Once again the embarrassment of riches at Argentina’s disposal only led to one thing: embarrassment. This year’s Copa America was just another footnote in the 18-year-old history of Argentinean underachievement. Predictably many will see this year’s failure as further evidence to attack Lionel Messi for his inability to replicate his Barcelona form and single him out as the scapegoat. However much of the criticism aimed at Messi is unfair and the statistical arguments used to illustrate his apparent shortcomings are flawed.
The most obvious argument and therefore the one most frequently used is Messi’s lack of goals for the albiceleste. His failure to score in this year’s Copa and last year’s world cup, and indeed his overall scoring ratio has had many screaming that the little man simply can’t produce the goods at International level. Those who most vociferously champion this argument point to how he scores for fun for the blaugrana, yet has failed to ripple the net in 16 consecutive competitive games for his country.
However those who stubbornly persist with this line of argument fail to appreciate the vast difference between Messi’s club and his country. Messi is not prolific for the albiceleste because his main role is to create goals rather than score them. It is extremely difficult for any player, even the wondrous Messi, to be chief playmaker and goal scorer at the same time. The absence of Xavi and Iniesta means the little man constantly has to drop deep to be the main instigator of attacks, meaning the amount of time he actually spends in the final third is restricted.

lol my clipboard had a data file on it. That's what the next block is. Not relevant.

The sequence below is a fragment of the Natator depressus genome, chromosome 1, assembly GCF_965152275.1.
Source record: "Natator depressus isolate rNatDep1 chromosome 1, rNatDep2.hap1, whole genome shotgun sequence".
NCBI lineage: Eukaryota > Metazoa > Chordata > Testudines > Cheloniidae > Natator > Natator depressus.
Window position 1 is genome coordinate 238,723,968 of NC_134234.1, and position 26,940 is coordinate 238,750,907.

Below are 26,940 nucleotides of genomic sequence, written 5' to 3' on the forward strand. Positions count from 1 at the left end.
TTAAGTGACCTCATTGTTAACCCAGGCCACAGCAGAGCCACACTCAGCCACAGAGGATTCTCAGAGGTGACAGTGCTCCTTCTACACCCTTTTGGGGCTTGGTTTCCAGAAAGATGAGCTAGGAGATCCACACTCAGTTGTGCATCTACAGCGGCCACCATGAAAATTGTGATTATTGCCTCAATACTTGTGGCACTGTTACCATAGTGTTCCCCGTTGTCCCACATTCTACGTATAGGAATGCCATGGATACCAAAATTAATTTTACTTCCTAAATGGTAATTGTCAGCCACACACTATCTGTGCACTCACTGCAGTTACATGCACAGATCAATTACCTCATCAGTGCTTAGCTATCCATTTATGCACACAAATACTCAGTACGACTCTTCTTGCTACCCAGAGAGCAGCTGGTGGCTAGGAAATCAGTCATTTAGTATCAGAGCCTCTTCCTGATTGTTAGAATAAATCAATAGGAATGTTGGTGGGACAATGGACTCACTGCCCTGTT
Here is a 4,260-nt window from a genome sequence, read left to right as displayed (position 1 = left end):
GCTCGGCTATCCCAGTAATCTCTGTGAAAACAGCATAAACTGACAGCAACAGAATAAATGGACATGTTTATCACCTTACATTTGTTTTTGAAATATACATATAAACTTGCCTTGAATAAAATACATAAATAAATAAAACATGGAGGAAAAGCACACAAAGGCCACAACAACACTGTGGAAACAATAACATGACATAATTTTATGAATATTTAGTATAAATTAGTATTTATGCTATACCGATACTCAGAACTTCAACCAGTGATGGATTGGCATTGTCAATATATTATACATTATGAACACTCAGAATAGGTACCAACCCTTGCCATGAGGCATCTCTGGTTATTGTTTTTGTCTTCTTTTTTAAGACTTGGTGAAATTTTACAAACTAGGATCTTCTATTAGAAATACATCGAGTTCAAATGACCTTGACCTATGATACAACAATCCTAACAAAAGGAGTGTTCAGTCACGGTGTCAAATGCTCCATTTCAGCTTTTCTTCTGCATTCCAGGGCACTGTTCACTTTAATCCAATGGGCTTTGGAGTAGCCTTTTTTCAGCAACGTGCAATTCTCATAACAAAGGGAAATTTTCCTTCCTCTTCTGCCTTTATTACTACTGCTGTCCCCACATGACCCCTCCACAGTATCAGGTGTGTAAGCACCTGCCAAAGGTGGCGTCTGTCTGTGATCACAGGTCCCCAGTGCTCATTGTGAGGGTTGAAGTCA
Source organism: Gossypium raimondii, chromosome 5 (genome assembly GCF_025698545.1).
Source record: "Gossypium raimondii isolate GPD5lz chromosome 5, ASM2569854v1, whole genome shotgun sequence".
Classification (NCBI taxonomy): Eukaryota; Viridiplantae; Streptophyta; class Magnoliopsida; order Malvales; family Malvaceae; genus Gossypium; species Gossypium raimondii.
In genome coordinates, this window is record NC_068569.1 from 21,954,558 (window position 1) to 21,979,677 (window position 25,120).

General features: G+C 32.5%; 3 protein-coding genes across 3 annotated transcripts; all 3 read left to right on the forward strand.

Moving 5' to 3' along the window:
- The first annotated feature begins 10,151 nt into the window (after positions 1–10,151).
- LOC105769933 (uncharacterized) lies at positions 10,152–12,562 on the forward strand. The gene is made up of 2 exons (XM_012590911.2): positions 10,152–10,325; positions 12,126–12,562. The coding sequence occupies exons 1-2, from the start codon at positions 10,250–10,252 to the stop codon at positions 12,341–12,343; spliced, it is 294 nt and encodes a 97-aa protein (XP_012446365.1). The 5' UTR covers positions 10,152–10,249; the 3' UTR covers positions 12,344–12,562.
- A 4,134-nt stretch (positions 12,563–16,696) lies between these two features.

Argentina do not have a playmaker in the mould of Veron or Riquleme, meaning Messi has had to take on the dual burden of providing the ammunition and firing the bullets. Sergio Batista’s reluctance to use Javier Pastore more frequently has further increased the reliance on Messi’s creativity. This is not an excuse, far from it; Messi has performed admirably over the past year as the playmaker.
Last summer he played an integral part in nearly every goal Argentina scored in South Africa and was desperately unlucky not to score. Brilliant goalkeeping and the woodwork prevented him from scoring a hatful of goals. This year Messi provided three exquisite assists and was his teams best player against Costa Rica and Uruguay, rendering him blameless for Argentina’s humiliating dismissal from this year’s tournament.
Nor should Messi have to be score goals for Argentina to be successful. Argentina have a plethora of striking options with the likes of Tevez, Higuain, Aguero, Lavezzi. The onus should be on them to provide the goals, yet each of them for various reasons have failed to perform convincingly on a consistent basis. The excellent Tim Vickery describes Messi as a devastating decoy, arguing Messi`s ability to take up three markers means there is space for the rest of the team to exploit. Unfortunately the supporting cast has failed to take full advantage of this, and Messi is unlucky he doesn’t have a Gabriel Batistuta to ruthlessly convert the openings he creates.